Tuesday, February 28, 2012

Minister Han's Village Survey in Guizhou

As reported earlier this week, China's Ministry of Agriculture is sending teams of officials out to villages this month to conduct surveys. Today the Ministry reports on Minister Han Changfu's survey of a village in Guizhou Province during February 24-27.

The article explains that the Ministry has a strategy of matching up each departmental official with a village, farmer cooperative or agricultural company. The official is supposed to form a long-term relationship with his counterpart so that he/she will fully understand the rural situation. While this is an admirable strategy, Han's visit is clearly a scripted propaganda exercise intended to boost the spirits of disgruntled villagers and prod local officials to implement agricultural policies.

Minister Han's village is Songshan village in Guizhou's Weining County. Han visited Songshan on his survey. As soon as he got out of the car, he walked into the fields where villagers were working and began chatting about their daily lives.

According to the article, a 64-year-old farmer grabbed Han by the hands and exclaimed, "The rural policies are good; we are connected to water, electricity and roads...I now have old-age insurance and whether I make money or not I can still eat my fill and have clothes to wear!" The old man’s words brought smiles all around.
Han told the farmers that the party's objective is to give farmers a good life through better farming and health. 

He visited the home of a poor couple. The husband has the ironic name of Cheng Rich Country. Han encouraged them to be optimistic and to overcome difficulties as soon as possible. He brought them some money and a quilt.

Several rural development strategies are promoted: encouraging young migrants to return to their villages as entrepreneurs and encouraging companies and cooperatives to modernize agriculture. Minister Han was pleased to hear that a few young people had returned to the village to bring prosperity and dynamism.  Han heard about Cheng Zonghui, a young migrant who returned and set up a livestock cooperative. Two companies invested in vegetable production in the village. A company representative explained how land rights had been transferred (to the company?) Over dinner, Han heard that another farmer's son had gone to junior middle school. Han encouraged the son to study hard and become a "pillar of society."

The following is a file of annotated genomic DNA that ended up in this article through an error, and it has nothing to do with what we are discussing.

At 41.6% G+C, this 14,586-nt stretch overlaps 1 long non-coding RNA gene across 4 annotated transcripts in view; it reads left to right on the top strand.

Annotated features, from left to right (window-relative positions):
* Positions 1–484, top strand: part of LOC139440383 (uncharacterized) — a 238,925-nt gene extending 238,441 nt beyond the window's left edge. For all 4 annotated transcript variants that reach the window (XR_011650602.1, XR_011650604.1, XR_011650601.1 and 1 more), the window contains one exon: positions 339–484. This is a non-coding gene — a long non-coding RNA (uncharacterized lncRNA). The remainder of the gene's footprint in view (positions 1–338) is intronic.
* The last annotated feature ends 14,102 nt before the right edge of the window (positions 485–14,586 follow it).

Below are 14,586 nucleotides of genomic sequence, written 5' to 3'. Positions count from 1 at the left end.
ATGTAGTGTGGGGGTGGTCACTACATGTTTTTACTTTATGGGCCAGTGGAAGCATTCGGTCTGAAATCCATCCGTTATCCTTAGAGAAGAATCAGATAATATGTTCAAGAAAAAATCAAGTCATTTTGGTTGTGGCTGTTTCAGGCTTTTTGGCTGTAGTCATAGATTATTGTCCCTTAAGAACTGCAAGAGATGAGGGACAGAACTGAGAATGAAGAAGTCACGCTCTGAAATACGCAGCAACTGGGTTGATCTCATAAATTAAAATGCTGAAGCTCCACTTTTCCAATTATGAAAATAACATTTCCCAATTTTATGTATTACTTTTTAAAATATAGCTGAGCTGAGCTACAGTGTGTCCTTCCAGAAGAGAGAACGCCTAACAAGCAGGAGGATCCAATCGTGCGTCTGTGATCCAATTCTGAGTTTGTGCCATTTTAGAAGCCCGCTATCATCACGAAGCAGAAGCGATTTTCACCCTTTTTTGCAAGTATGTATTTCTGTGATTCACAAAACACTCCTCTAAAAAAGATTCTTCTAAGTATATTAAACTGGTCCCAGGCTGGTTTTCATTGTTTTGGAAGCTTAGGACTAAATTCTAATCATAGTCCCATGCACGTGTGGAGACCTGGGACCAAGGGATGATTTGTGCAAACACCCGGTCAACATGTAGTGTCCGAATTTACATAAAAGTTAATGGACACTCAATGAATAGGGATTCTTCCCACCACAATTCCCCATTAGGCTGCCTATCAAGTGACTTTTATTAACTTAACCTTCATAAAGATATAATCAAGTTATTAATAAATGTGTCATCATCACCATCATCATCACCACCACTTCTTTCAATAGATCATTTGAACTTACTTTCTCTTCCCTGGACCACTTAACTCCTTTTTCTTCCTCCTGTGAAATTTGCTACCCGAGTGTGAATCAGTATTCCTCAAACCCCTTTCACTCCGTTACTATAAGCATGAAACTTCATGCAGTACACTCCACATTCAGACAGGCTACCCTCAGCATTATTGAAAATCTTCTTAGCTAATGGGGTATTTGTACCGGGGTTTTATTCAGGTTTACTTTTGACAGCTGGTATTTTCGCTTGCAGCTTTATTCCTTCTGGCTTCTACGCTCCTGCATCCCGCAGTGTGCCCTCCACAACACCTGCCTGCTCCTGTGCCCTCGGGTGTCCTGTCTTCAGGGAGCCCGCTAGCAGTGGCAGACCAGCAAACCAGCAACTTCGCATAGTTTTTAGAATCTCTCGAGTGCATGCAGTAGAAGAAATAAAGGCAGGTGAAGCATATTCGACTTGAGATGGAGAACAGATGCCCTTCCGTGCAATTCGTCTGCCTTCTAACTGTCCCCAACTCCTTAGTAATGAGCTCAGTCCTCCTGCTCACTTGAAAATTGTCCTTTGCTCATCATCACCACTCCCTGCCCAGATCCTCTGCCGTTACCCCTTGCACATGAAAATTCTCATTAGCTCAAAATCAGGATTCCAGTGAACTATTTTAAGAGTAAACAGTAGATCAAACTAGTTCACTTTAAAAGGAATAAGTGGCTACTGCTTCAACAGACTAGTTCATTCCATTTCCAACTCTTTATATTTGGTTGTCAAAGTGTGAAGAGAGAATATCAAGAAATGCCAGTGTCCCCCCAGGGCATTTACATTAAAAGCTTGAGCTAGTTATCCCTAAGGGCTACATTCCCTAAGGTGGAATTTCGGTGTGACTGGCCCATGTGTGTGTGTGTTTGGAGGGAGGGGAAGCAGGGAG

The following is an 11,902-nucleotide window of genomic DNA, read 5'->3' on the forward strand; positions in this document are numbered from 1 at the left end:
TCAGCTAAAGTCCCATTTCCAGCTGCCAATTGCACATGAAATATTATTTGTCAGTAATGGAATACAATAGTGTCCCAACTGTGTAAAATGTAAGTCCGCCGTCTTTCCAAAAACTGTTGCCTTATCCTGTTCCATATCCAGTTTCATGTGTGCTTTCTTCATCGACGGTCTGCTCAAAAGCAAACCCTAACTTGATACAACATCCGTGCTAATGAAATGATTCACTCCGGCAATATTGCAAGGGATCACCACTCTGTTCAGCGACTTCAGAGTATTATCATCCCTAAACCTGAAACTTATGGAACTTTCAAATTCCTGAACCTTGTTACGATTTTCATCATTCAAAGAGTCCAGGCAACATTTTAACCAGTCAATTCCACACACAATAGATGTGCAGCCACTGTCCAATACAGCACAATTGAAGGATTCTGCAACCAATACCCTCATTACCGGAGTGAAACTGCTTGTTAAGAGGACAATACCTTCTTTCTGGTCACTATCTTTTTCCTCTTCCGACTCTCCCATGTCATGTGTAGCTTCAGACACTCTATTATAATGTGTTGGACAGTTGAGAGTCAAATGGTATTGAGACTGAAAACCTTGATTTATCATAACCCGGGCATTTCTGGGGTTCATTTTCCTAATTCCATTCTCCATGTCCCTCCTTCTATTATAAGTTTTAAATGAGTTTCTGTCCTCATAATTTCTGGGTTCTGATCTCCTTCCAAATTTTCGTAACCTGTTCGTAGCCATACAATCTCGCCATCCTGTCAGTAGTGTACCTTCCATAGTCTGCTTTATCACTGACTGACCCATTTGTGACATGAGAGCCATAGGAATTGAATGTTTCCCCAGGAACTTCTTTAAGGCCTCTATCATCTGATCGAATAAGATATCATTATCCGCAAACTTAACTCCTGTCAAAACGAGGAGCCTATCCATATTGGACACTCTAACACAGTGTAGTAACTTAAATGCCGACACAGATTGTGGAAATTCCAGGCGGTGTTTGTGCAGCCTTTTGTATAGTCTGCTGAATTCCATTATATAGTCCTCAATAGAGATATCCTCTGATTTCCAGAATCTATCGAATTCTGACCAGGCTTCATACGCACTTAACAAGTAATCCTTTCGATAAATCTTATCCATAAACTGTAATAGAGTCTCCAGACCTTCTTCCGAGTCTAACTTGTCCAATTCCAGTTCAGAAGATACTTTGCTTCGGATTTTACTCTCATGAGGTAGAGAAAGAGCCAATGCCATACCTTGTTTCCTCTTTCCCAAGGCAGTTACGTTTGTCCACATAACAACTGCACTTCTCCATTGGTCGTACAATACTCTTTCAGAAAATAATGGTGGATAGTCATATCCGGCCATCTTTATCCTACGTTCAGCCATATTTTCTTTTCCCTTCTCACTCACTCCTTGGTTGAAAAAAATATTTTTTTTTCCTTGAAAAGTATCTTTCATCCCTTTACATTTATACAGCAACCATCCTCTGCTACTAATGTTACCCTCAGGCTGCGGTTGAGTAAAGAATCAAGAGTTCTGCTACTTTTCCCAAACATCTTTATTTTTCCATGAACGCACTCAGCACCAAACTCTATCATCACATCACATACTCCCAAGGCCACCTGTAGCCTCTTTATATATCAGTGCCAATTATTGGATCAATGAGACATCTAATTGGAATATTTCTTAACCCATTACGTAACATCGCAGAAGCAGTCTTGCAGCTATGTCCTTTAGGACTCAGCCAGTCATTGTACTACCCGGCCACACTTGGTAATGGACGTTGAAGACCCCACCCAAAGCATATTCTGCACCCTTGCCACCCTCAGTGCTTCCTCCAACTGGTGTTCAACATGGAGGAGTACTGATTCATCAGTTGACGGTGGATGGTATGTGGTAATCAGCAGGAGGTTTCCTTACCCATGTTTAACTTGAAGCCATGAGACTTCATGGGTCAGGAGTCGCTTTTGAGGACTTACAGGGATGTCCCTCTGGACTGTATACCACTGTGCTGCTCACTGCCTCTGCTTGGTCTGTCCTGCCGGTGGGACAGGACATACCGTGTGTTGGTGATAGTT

The article also emphasizes that the Ministry is including young officials in their 20s in the survey teams. Presumably this demonstrates that the party has a vigorous young generation and the youngsters are being educated about the real situation in the countryside.

In the evening, as snow fell, Han met with 10 village cadres and residents to hear about their difficulties and concerns. Han pointed out that close relations between officials and the rural masses was a good tradition of the communist party. Although the village is lagging behind in agriculture, local officials were optimistic and confident.

The article sends a message to provincial and local officials that they had better toe the line. Han is "extremely concerned about spring planting" and pointed out that this year is very significant because it's the first year of the new five-year plan, economic growth is slowing and the country faces inflationary pressure. The ninth "no. 1 document" was issued this year with favorable agricultural policies. Each level of agricultural departments must grasp the importance of grain production, disseminate technology and motivate farmers to plant grain as required by the central authorities. Officials in areas stricken by serious drought are commanded to provide leadership, disseminate technology, implement policies, carry out projects, mitigate drought conditions and work hard to make sure grain production increases.

No comments: